As students at Ohio State were returning from Thanksgiving break, a student drove his car onto a crowded sidewalk, got out and began stabbing passers-by. Within minutes, campus police responded and shot the suspect. A university-wide text alert said an active shooter was on campus and students were asked to shelter in place.

This story, which quickly gained national attention, provides an excellent lesson in storytelling and breaking news coverage. This article, told through the perspectives of student editors at The Lantern (Ohio State’s student newspaper) details how the publication’s staff reacted to the news and spent the next few hours and days providing coverage. It’s also illustrative in the lessons it teaches about storytelling.

As a student publication, it’s essential to “own” the coverage of your school. That doesn’t just apply to major breaking news events. It includes the mundane parts of everyday life. But whenever your school is involved in a major news event, your publication needs to be on top of it. Students and others should be able to look to your publication as a primary source of information and updates.

It can be tough to balance the demands of breaking news coverage with the realities of school life, but it’s an essential skill to learn. Create procedures and plans that rely on a chain of command to assign responsibilities when news breaks. You may never have to deal with a school shooting, but other stories demand immediate coverage. Even the students at Ohio State prepared for this very scenario in a class exercise just a few weeks before. Little did they know how soon they’d have to use what they’ve learned.

Storytelling happens now. Audience engagement is at its highest when news first breaks because people are looking for information so they can understand what’s happening. As time passes, they look for more context to enable them to make sense of what’s happened. No matter what type of publication you have, your online presence enables you to keep your audience informed as the story evolves.

First you plan, and then you amend. The Lantern publishes in print several times per week. Tuesday was one of its print days. The staff tore up their plans for the next day’s paper and reworked the layouts to adapt to the breaking story. Their coverage included multi-faceted approaches that spanned a range of digital and print coverage over the following days that not only provided a summary of events but explored reactions and fallout.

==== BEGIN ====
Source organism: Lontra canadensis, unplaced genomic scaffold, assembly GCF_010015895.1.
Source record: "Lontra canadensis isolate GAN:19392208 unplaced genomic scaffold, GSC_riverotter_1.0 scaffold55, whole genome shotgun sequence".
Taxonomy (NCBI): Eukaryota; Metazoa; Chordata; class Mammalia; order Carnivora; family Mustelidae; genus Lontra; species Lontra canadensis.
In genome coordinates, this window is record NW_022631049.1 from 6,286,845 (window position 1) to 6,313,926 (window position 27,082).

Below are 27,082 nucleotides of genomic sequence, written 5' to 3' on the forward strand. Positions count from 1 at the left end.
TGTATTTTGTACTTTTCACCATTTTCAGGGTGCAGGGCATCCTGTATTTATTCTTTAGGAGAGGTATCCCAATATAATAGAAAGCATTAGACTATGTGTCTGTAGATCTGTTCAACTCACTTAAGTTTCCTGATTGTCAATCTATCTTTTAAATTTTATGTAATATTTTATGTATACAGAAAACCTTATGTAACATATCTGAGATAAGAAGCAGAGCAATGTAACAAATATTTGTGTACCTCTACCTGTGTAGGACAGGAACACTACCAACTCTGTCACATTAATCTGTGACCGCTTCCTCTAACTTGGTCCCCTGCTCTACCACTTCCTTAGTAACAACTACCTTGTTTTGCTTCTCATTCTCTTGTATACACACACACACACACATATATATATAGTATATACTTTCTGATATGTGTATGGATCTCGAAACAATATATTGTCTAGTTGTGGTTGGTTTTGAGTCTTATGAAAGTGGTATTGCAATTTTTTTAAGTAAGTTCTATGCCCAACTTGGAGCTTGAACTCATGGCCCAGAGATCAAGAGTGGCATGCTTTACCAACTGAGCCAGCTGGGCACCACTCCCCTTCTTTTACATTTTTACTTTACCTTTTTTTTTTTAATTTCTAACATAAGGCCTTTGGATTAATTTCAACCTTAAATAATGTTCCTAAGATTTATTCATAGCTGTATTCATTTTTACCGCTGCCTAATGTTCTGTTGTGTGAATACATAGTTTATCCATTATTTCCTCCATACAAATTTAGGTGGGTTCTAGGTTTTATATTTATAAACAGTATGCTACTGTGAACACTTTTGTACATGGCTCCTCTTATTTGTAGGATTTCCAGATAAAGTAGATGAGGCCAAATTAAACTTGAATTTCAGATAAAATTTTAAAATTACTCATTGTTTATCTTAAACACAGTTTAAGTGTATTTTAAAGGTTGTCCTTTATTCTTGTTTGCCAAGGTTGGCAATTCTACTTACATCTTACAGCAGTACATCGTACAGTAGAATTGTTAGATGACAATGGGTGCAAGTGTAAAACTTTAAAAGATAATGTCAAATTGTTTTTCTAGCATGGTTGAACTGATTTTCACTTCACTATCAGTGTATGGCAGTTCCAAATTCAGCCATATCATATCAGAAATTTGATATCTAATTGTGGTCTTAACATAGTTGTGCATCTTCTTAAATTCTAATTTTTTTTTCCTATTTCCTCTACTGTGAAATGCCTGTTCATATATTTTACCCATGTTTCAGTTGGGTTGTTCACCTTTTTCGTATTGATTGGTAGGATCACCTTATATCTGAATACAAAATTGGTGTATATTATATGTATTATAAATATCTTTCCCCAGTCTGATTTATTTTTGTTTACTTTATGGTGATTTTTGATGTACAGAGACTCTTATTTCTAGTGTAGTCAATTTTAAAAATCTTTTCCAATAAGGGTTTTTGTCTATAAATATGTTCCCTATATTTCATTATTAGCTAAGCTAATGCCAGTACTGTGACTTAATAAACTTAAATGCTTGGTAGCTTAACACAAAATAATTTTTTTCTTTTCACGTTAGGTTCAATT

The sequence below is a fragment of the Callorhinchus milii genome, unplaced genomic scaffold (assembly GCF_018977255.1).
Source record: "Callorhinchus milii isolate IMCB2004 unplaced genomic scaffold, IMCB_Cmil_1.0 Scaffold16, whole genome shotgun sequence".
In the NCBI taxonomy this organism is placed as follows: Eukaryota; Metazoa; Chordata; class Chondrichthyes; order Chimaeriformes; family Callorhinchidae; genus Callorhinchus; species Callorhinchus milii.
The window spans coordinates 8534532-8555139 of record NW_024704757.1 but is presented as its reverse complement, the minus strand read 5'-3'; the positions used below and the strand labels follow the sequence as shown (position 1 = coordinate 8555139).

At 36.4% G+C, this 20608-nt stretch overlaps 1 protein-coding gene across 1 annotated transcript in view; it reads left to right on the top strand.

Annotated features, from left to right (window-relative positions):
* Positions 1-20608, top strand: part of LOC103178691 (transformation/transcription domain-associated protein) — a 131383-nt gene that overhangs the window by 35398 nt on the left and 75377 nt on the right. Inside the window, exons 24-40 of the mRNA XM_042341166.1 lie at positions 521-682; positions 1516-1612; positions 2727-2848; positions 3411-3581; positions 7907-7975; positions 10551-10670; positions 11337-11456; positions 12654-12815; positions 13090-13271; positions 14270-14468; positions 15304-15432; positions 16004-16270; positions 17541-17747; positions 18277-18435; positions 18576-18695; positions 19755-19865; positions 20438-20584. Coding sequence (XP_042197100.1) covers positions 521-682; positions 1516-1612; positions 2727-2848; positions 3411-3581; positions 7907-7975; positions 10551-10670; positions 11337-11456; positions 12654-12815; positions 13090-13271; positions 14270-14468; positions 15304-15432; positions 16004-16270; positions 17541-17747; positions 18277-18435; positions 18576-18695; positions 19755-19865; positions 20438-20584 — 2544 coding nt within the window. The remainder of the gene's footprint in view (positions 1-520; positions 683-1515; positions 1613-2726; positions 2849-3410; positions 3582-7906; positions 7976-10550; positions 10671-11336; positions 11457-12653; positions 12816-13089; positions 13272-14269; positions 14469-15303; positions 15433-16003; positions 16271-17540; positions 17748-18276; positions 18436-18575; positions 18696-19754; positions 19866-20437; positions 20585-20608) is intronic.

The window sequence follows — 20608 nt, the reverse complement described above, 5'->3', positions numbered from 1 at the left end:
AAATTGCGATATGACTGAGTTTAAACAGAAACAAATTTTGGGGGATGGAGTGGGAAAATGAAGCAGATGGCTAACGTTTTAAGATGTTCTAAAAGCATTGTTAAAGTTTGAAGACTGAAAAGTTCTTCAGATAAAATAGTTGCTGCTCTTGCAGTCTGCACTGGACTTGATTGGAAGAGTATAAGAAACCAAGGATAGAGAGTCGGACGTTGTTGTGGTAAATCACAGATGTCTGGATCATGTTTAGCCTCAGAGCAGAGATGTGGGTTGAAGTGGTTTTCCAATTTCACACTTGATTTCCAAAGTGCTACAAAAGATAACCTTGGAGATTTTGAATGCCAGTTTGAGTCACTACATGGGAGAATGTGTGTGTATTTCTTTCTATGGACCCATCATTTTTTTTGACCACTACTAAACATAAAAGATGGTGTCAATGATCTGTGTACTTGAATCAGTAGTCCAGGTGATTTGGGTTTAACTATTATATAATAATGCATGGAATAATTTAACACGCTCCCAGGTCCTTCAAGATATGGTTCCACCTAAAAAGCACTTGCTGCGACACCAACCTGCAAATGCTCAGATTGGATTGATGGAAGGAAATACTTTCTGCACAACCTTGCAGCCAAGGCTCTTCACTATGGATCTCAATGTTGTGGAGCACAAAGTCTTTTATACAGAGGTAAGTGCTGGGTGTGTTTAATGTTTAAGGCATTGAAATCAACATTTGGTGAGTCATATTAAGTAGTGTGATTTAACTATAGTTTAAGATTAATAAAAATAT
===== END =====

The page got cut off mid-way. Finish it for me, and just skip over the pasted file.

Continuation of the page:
Breaking news demands quick thinking. One of the editors dropped what he was doing to get to the scene. Another made the decision to work remotely because commuting back to campus would have proved prohibitive (roads were shut down around campus) and the travel time would have wasted valuable opportunities to cultivate sources and plan coverage with other reporters on the ground.

Any breaking news environment is prone to rumor and confusion. Part of your job as reporters is to dispel rumors and to provide clear, accurate information. Never overstate and be open about what you don’t know. It’s tough sometimes for the truth to win out amid so many conflicting ideas, but it’s a necessary fight. The Lantern staff worked to dispel rumors—that an active shooter was on campus (compounded by the campus text alert), that the shooter had an accomplice, that several students had died, and that someone purposefully pulled a fire alarm to get students outside prior to the attack.

For more guidance, consult On the Media’s guide for breaking news. Planning today will make your job easier when the time arrives to put it to use.

A short list of post-mortem resources about the 2016 presidential election

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The 2016 presidential election might be over, but its ramifications are only beginning. The entire campaign–and the past week following the election, especially–have been marked by the exchange of razor-sharp opinions from all sides. Protests continue throughout the country, and some wonder how the next administration will shape public policy. This campaign and election tested and stretched the bounds of normalcy in an already ravenous political environment.

As journalism educators and publication advisers, this moment provides an opportunity to explore changing audience demographics, viewers’ use of technology, the purpose of political journalism and campaign reporting, and the importance of news literacy.

What follows is a short list of resources to use in class to help students better understand news coverage surrounding the election and its aftermath. This list is by no means exhaustive but only serves as a starting point for the exchange of ideas, discussion and debate.

The forces that drove this election’s media failure are only likely to get worse by Joshua Benton of Nieman Lab

This article examines the underlying assumptions about how social norms and expectations in the journalism profession and on the business side of the media industry contributed to the reporting about the election and candidates throughout the past year. The author discusses the rise and prevalence of “fake” stories that spread easily through social media and do more to shape some viewers’ opinions than truthful reporting does. The article also examines the “echo-chamber” effect of social media that leads some readers to select stories and surround themselves with information that confirms what they already believe.

Here’s to the return of journalists as malcontent by Kyle Pope, editor and publisher of the Columbia Journalism Review